Many writings have led most people to believe that, in essence, Milton Friedman (1912–2006) ideologically antagonized with John Maynard Keynes (1883–1946). This simplistic –and inaccurate– perception would lead us to believe that to solve most economic challenges, Keynes would recommend changes in government expenditures, while Friedman would go with monetary way –modifying the money supply, and interest rates levels– both of them almost exclusively recommending the mentioned changes, in the corresponding direction, up or down. While it is true that those two outstanding economist of the 20th century were mostly known for their research and findings in the mentioned areas, the scope of their vision was well beyond their major area of expertise. Both were very bright economists and, as such, very well versed on the complexities of any economic system. In the final analysis, Keynes’s and Friedman’s way of focusing the economy are actually two different –and indispensable– sides of the same pyramid, and so, are not necessarily antagonistic by definition. Furthermore, in most cases, they complement each other. To avoid sterile debates and confusions, a return to basics is an extremely useful thought pattern for all science and humanities disciplines; economics is no exception.
Simplicity is not incompatible with depth and truth. It is rather unnecessarily complex approaches, that can easily throw us into confusion and error. Unnecessary complexity is often quite harmful; its added value is very questionable. Since many centuries ago, remarkable and famous thinkers have unequivocally leaned on the direction of simplicity. The lofty Leonardo Da Vinci would say, “Simplicity is the ultimate sophistication.” And the great Albert Einstein commented, “Everything should be as simple as possible but no simpler.”
Comparing and analyzing any confusing situation with the basic premises often leads us to the right track, clarifying the picture –going back to basics.
The monetary system, unquestionably represents a useful and pragmatic sophistication of thought evolution and social practice. However, analyzing the pre-monetary economy, that is, the barter system, is a very useful exercise because it helps tremendously to clear up doubts and confusion. This type of economy is referred to as the Robinson Crusoe economy: the most basic kind, in its simplest form.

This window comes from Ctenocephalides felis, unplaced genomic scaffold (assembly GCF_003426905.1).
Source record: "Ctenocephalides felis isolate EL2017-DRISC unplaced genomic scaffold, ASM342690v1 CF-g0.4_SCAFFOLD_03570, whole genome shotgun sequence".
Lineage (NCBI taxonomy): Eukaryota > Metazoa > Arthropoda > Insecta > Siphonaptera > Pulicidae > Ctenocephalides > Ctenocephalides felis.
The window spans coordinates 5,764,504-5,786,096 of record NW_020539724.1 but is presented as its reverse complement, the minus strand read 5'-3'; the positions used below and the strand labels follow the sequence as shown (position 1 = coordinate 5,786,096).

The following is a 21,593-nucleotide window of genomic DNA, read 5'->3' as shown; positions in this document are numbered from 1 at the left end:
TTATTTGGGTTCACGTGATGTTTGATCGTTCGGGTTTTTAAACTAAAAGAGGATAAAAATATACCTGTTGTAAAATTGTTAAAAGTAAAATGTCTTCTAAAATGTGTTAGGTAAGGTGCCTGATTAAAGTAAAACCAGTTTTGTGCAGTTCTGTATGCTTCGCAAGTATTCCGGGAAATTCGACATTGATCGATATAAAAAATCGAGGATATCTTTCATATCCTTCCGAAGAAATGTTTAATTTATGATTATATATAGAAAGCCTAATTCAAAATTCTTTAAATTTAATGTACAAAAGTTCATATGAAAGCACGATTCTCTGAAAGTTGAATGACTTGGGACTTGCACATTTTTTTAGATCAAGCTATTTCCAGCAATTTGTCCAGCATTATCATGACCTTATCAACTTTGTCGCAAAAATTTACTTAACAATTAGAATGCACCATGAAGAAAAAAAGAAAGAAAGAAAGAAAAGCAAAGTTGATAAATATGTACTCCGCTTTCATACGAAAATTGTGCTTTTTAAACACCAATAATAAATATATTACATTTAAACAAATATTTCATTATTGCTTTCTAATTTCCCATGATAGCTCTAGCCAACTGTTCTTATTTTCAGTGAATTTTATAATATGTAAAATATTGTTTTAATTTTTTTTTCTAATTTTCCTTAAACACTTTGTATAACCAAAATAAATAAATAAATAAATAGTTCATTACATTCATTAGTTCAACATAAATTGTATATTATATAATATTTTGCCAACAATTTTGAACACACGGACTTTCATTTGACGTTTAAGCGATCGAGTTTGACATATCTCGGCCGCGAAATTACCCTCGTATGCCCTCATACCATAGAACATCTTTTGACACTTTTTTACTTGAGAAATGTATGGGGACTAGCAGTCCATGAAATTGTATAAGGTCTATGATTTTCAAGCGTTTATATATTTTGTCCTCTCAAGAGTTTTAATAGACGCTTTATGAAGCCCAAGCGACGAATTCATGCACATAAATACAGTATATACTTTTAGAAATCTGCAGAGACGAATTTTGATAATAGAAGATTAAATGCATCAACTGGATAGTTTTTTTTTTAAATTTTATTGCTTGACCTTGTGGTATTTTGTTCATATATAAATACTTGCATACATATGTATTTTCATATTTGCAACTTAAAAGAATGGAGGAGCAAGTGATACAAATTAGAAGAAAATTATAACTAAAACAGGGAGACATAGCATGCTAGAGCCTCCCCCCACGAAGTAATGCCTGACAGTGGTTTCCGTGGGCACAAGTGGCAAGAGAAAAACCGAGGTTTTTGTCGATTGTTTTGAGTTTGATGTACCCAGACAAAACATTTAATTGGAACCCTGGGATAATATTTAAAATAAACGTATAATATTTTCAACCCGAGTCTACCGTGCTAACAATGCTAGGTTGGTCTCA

Let us visualize this character’s environment, once his idyllic island was inhabited and several hundred families ended up living there in peaceful, harmonious coexistence. It was a primitive subsistence, yet an organized society and economy. In essence, everything worked similarly to today’s economy regarding the items they produced and the activities they developed. Of course, this kind of economy produced and developed only very basic items and activities: drinking water, food, clothing, housing, harvesting and herb storage, and very elementary entertainment (such as swimming, running, and having lots of time to enjoy nature). Of utmost importance, they already had specialized labor.
It was, however, an unpretentious, subsistence economy without money. In such society, the economic cycle was closely associated with three key variables:
- Demographic variables, the composition of the workforce in particular: the proportion of young people to seniors and children, as well as the proportion of men to women. In the end, too many children and elderly people relative to working adults would cause severe production and service disruptions, because of the imbalance between the work force and its dependents.
- Health risks: for example, epidemics (in both humans and their animals) or pests in their crops.
- Natural disasters: hurricanes, floods, earthquakes, volcanic eruptions, droughts, fires, and so on.
The economic cycle would be virtually nonexistent while none of the above three sets of variables underwent substantial, unfavorable changes. This was a subsistence economy (essentially, an agricultural economy) to the extent that all people of working age (men and women) could work every day (probably including Saturdays and Sundays). Some would fish, hunt, or milk the cows and goats, while others (probably women) would collect or plant fruit and vegetables, make clothes, and so on. Unemployment and contraction of the economy would be unknown in such an economy, as long as none of the adverse factors contained in any of the three groups of variables materialized.
On the island, everyone would understand the need to individually fulfill specific functions, according to the community’s solidarity spirit, needs, and possibilities. It would be an economy that Karl Marx would envy, since everyone would have more or less the same, sharing the resources and products of their labor with the others. In summary, it would be a primitive life in itself but reasonably harmonious, with all the basic necessities covered.
This would be a very stable economy, with close to full, permanent employment. The only possibility of a contraction of economic activity would be due to an adverse development in any of the three previously mentioned groups of variables (or combination thereof).
It stands to reason that, if the contemporary monetary system were managed in a highly efficient and effective manner, in essence, there should not be any other valid reason for contractionary cycles (recessions and depressions), unless any of the 3 previously mentioned groups and variables (or combination thereof) experienced a sizeable setback. The evidence, however, clearly points we still have a lot to learn before fiscal and monetary management of any economy gets near that the level and excellence required. That is, if and when both fiscal and monetary policies are managed with a high level of effectiveness (around 85 or 90% rate of success) the economic cycle will continue to behave as we have known it for the past centuries.